Bratty Redhead

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Learning to Let Go (or How I Stopped Worrying and Learned to Love the Bomb)

Today I was having a conversation about consulting and how important it is to not be emotionally attached to your solutions. As a consultant, you exist to be an enabler. You help others succeed with tasks that, without your expertise, they might fail instead. As consultants, our value comes from a long history of observing and participating in spectacular failures and fantastic successes. We know what works and what doesn’t work and we can articulate the reasons why. But our value can be compromised if we can’t interact effectively with our clients. This means checking your emotions and inner schadenfreude at the door and working with clients to discover a solution that is practical for their environment.

BOFH

Back in the day, I worked on a silo’d web operations team at a big retail company. We knew how we liked things done and, although we might argue amongst ourselves, we presented a united bullying front to the dev teams. For example, we didn’t allow them to deploy apps into production when they came with the caveat of “you have to restart the app every night.” We drank developer tears with breakfast, and we liked it that way.

Guess what? Consultants don’t have that luxury. I might also argue that internal operations teams no longer have that luxury, but that’s a blog for another day.

In that job, I saw every kind of connection leak, OOM and spectacular cascading infrastructure disaster you can think of and I participated in resolving several. Eventually I moved on to consulting for a large company where I designed and deployed infrastructure for large web-based applications. My previous experience was not just invaluable for designing infrastructure in diverse environments, It also enabled me to advise client development teams on how to write robust applications and assist them in tracking down performance problems during the development process. I was full of ideas! They were all brilliant! Wait, what!? Where is everyone going? How can you not like my ideas?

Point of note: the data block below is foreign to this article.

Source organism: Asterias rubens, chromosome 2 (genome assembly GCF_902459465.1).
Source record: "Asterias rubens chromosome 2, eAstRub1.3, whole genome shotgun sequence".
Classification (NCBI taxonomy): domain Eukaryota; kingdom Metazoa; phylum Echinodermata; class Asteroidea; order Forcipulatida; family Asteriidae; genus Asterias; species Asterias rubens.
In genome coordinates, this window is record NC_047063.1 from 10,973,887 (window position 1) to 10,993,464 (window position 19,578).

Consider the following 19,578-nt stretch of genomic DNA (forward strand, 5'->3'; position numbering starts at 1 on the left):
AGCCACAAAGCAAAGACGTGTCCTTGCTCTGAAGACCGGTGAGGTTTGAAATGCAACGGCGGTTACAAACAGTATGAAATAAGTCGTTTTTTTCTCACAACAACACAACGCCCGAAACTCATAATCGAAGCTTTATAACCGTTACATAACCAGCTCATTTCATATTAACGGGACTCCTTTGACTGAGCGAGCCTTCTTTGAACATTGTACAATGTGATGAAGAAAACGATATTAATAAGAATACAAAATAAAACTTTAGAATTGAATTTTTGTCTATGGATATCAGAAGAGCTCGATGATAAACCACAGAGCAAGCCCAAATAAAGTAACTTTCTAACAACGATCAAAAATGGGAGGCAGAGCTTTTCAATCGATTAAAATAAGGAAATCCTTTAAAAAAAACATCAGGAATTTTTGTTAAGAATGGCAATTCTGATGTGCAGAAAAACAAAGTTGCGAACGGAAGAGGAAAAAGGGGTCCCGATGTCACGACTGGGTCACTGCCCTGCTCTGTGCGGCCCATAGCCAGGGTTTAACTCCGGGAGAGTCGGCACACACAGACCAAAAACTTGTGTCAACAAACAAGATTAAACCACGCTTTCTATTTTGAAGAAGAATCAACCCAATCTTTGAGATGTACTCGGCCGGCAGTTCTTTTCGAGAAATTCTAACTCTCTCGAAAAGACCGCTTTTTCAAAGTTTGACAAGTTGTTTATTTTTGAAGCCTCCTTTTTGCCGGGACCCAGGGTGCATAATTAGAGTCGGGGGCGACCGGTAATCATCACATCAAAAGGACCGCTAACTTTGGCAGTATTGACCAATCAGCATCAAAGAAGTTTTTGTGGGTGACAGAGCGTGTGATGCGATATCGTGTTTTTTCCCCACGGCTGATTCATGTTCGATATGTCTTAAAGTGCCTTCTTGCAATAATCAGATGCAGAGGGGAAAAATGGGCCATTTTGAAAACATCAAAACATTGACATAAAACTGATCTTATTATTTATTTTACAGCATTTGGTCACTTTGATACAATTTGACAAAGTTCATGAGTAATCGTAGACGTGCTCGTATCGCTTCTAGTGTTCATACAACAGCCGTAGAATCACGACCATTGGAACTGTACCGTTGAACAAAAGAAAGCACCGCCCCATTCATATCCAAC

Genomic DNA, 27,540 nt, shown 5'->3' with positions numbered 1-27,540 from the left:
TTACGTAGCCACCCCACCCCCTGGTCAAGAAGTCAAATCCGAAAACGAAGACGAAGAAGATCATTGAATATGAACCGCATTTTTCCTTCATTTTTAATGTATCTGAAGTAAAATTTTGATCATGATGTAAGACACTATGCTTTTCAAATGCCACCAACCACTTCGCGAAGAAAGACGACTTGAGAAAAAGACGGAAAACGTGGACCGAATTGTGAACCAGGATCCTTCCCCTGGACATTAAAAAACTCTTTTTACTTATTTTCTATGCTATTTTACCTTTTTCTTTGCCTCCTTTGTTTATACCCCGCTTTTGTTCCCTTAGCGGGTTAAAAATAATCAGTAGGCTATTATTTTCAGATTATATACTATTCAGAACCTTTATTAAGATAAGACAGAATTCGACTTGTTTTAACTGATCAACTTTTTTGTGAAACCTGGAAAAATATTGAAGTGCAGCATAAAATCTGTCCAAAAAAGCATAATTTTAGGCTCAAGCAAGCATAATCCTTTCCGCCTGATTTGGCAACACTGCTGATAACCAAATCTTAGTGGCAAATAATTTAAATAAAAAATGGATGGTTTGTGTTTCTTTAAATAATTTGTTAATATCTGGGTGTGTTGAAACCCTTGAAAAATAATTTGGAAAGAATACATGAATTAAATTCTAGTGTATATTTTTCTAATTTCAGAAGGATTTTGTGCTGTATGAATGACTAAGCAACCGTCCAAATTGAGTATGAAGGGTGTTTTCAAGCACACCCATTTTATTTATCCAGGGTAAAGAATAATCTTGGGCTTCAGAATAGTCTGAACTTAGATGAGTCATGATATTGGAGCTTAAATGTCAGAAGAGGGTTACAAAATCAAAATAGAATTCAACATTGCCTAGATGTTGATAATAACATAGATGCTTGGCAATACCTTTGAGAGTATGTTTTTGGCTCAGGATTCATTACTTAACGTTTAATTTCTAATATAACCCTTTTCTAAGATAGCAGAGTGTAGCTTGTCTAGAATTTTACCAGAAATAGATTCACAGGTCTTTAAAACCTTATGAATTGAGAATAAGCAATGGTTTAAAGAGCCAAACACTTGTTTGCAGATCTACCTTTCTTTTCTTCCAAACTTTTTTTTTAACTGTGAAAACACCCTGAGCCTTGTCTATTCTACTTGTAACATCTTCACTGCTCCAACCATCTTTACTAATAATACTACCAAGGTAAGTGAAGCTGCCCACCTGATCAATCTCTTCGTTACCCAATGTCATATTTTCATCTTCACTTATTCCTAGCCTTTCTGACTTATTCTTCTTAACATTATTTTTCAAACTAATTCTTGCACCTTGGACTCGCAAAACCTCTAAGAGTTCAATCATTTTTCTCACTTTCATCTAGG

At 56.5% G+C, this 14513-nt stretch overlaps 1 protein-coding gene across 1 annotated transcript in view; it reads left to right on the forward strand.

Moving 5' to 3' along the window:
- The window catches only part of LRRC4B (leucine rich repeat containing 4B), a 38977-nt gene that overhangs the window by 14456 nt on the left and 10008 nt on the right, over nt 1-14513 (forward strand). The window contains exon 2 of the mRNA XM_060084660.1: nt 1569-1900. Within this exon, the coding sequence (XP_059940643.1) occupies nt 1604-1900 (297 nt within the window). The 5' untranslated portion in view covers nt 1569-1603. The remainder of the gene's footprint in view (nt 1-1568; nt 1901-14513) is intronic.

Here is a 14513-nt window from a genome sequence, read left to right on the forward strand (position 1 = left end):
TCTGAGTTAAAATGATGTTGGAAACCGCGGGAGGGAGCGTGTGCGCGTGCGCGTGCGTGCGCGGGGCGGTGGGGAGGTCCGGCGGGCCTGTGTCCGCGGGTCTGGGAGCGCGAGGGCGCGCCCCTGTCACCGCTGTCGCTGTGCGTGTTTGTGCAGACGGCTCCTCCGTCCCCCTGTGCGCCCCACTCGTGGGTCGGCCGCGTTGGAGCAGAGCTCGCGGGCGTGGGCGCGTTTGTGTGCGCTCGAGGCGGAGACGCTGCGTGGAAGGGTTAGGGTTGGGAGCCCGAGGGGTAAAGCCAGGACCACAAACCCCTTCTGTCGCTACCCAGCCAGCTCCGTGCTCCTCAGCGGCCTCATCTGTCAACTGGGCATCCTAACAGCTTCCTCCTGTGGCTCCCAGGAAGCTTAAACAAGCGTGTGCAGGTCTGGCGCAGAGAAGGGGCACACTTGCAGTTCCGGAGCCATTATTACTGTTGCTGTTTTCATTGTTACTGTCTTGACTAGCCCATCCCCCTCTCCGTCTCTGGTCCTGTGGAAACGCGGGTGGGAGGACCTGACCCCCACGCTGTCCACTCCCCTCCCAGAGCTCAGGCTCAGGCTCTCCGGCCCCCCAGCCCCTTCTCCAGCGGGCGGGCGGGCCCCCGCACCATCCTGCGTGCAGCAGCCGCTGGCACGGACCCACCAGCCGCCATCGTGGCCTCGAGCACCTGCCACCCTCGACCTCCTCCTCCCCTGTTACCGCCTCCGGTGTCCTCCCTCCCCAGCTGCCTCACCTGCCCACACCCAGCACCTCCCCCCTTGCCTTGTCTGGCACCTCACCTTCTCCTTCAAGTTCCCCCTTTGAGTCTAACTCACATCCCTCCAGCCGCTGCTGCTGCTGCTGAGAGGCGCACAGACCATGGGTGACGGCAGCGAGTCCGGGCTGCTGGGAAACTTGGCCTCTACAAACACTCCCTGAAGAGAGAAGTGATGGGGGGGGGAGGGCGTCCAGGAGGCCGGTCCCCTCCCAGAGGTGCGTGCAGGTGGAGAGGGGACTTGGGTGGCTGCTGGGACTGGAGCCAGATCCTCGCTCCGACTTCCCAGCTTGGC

Keep your WTFs to yourself

As a new consultant, I had excellent technical knowledge, some decent communication skills, and a host of opinions. I knew the right way to get things done and people should listen to me because I was the consultant. But technical knowledge and opinions can only take you so far. Some people aren’t suited to life with clients. Often there is no one to shield you from difficult people they way your manager would in a normal job. You need to work with all types of personalities, while maintaining a calm demeanor. You need to be able to not take things personally. You must be capable of articulating the why’s behind your ideas and speak objectively about ideas from the client, even if you think it’s the worst idea since Greedo shooting first.

You can’t say things like, “That’s the dumbest thing I’ve ever heard,” or “Why in god’s name would you ever do that?” A favorite that I had to give up was, “Why do you want to make me cry?”

Don’t Get Attached

A concept that challenged me is that there is no absolute right or wrong way to design something. The corollary to that is you will always disagree with at least one thing the client wants to do. Sometimes you will disagree with many. Sometimes they will disagree with your solutions and expect you to implement what they want, not what you want.

Well, WTF? You think to yourself, how am I supposed to do that? Newsflash: You need to figure it out because that’s why you get paid the big bucks. As an independent consultant now, I have some leeway to do my due diligence and decline projects that look risky or are implementing tech stacks of which I don’t approve. As an employee for a consulting company, I went where they pointed me and I liked it. And I figured it out, because they paid me a boatload of money to use my brain.

Something you will hear often as a consultant: “That’s a great idea, but we’re not going to it.” A client once decided to implement mission critical queuing on WebSphere Application Server’s internal message bus. I could and did explain that this solution was not robust until I was blue in the face, but the fact is, WebSphere MQ software is expensive and open source wasn’t an option(because). Retail order fulfillment queuing was implemented where they wanted it and I spent my days and nights reading up on how to ensure as little data loss (orders, right?!) as possible if the unclustered, non-redundant server went down. As an aside, I should note that this client has since gone out of business.

You can’t be emotionally attached to your ideas. I know you think you have the one true path to success. You don’t. Regardless of how smart you are, the customer knows their systems better and they know their politics better. They know what can be accomplished. Get used to having your ideas shot down and don’t let it upset you. Don’t hang on to them. You need to get over it and move on. If you’re still hanging on to today’s disagreements tomorrow, you won’t be able to think clearly tomorrow about new technical challenges.